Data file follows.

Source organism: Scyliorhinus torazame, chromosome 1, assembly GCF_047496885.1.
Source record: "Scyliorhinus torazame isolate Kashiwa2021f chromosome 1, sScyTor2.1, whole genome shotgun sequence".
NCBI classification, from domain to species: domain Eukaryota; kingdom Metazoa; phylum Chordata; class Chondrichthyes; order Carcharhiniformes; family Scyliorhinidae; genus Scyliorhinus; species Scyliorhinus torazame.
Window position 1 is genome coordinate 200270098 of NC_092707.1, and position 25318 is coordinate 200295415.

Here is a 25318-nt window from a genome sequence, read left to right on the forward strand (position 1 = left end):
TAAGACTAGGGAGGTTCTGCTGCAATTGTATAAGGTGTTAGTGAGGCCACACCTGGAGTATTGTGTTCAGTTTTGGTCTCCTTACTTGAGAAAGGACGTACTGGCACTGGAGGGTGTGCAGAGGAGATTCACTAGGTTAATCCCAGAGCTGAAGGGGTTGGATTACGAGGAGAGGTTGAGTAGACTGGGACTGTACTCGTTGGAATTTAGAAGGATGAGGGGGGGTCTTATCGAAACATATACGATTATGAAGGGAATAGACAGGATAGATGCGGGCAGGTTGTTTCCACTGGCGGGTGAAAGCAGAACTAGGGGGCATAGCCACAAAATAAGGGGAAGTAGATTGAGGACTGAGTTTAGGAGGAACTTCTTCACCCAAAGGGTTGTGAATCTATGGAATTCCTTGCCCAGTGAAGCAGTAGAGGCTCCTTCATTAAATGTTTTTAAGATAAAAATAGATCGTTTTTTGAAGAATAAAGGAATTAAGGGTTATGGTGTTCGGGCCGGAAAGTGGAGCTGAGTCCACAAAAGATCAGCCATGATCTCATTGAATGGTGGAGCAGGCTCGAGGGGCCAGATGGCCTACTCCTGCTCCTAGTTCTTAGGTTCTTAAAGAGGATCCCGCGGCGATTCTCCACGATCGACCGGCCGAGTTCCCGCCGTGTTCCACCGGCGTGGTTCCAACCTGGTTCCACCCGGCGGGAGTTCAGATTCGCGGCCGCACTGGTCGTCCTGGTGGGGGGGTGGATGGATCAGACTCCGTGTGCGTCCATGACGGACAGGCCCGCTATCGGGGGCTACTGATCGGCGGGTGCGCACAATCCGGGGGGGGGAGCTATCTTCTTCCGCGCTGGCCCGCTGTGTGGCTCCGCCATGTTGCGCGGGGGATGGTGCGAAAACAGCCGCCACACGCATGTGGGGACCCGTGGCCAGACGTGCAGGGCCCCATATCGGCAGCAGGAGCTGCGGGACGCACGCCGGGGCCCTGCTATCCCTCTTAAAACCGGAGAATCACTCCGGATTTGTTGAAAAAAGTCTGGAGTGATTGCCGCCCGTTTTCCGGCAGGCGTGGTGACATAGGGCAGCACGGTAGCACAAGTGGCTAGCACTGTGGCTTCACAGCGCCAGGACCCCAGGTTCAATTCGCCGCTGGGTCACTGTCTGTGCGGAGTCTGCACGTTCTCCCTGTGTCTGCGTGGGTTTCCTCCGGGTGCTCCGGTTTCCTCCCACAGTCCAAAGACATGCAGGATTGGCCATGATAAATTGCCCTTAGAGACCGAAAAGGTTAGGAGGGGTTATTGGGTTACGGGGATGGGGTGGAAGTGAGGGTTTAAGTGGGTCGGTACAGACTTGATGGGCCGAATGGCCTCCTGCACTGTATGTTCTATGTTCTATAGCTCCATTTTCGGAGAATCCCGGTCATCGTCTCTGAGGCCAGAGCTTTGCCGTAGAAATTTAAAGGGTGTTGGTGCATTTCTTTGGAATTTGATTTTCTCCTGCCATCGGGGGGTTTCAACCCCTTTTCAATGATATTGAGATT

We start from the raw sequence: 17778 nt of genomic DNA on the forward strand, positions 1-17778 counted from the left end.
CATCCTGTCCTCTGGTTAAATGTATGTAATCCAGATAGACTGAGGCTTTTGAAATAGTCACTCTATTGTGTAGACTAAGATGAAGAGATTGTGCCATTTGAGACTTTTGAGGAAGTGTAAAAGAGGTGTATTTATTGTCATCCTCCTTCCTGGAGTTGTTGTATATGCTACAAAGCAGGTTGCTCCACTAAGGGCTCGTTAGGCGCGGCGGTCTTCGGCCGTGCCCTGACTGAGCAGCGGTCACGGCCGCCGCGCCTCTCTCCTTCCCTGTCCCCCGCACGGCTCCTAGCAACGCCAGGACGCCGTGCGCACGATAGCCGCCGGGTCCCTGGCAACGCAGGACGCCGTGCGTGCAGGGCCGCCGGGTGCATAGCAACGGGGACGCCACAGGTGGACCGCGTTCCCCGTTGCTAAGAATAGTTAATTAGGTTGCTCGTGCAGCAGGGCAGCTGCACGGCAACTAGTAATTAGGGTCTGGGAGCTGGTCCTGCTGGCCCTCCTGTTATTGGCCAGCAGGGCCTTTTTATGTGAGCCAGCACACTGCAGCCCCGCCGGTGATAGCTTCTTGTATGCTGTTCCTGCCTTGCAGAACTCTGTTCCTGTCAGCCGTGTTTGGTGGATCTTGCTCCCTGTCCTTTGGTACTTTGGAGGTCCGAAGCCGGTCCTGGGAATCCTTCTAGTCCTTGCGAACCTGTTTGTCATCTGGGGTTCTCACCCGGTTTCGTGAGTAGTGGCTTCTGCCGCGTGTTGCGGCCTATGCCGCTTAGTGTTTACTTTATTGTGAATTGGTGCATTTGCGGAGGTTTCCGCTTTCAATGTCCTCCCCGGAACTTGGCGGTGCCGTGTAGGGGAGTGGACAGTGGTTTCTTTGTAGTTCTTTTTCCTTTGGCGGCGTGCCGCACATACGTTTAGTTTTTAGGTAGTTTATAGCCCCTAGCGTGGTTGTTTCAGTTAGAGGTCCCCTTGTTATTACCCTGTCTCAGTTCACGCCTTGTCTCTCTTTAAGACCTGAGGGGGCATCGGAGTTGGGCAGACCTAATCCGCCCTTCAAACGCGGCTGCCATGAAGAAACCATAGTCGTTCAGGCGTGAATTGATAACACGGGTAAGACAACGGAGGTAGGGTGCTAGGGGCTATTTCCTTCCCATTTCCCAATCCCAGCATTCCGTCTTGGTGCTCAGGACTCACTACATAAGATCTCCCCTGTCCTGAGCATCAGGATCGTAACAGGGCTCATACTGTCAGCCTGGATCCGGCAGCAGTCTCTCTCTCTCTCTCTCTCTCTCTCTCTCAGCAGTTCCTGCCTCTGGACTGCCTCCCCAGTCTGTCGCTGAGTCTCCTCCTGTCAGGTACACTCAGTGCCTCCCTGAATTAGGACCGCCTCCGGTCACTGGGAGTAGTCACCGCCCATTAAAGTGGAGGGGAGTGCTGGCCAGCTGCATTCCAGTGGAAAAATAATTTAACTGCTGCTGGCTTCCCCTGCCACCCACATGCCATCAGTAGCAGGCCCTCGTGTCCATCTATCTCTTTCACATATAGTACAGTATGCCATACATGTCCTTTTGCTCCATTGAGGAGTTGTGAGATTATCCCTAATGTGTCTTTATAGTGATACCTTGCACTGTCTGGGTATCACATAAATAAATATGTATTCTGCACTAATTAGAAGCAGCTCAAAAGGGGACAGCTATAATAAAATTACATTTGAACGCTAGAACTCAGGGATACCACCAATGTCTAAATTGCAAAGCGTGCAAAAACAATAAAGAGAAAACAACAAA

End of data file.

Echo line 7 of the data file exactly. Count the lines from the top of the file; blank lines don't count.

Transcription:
We start from the raw sequence: 17778 nt of genomic DNA on the forward strand, positions 1-17778 counted from the left end.